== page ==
by John Gray
As a local author, professional bibliographer, and decades-long patron of the Nyack Library I’ve grown increasingly mystified as to the way in which its adult collections are currently organized.
I’ve been told that the Dewey classification system has become passe, even though all the books still have Dewey class marks, and have been re-arranged in a new configuration that conforms to a more user-friendly ‘€œmarketplace’€ arrangement, a la Barnes & Noble.
The only problem is this system now breaks the collection up into many balkanized and poorly-defined subject areas, any one of which might contain the book a user is looking for. Inevitably the patron will be forced to consult with a librarian to figure out which section the book might be located in and, after a bit of hunting, the mystery will be solved.
However under the old-Dewey system there was no mystery. Books were organized in a unified numerical scheme starting with the 0s and finishing with the 900s. Thus patrons could simply look up a book in the library’s catalog, find its call number and go to the shelf to pick it up. I can’t understand how one can argue, as the Library’s director has, that it is an improvement to have a system in which its librarians are forced to do a job, hunting for books, which could easily be accomplished by the patrons themselves? Also, how does it assist in the workflow of library paging staff who must now figure out where to re-shelve an item once it has been returned? Finally, how does making the process of finding books more difficult than it once was aid patrons or help move the library forward?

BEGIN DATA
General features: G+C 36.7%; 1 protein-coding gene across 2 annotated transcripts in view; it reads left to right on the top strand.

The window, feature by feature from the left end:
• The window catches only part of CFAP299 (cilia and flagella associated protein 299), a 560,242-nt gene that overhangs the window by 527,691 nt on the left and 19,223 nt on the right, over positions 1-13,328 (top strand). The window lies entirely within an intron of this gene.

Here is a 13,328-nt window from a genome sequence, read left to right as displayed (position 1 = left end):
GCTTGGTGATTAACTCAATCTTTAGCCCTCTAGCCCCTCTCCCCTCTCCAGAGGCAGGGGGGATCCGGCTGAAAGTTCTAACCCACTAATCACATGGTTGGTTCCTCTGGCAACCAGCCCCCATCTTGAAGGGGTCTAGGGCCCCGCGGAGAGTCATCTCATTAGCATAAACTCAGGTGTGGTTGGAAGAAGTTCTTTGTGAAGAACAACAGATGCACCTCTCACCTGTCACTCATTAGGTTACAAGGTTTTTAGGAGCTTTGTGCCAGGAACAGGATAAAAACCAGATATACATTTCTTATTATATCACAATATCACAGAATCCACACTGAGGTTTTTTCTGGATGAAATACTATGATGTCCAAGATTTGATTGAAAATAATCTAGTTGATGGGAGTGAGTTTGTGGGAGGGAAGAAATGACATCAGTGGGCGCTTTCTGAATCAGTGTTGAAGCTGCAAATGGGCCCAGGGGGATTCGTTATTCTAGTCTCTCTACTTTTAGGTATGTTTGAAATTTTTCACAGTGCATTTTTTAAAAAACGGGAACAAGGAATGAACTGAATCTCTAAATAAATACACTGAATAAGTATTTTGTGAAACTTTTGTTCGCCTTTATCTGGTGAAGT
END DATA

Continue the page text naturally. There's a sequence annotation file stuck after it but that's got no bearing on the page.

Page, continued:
Equally dire is the state of the library’s adult periodical collection. Once organized in a simple A-Z arrangement in the Library’s Carnegie Room it may now be found in 13(!!!) different locations throughout the Library. This is the equivalent of throwing a deck of cards up in the air and seeing where they land. Who wants to trek throughout the library in search of a single periodical title? Just as many people complain about the lack of parking in Nyack and how it encourages them to go elsewhere where it is easier to park I feel the same about the Library’s current organization. I would rather go to Valley Cottage with its easy to navigate and welcoming periodicals section than use the holdings at my hometown library with it’s bizarre and inefficient organizational system.
I am a regular user of other libraries in Rockland and New York City and I find Nyack’s to be the most difficult to naviagate by far.
These are issues that can and should be rectified in order to return the Library to its former status as a centerpiece of the Nyack community.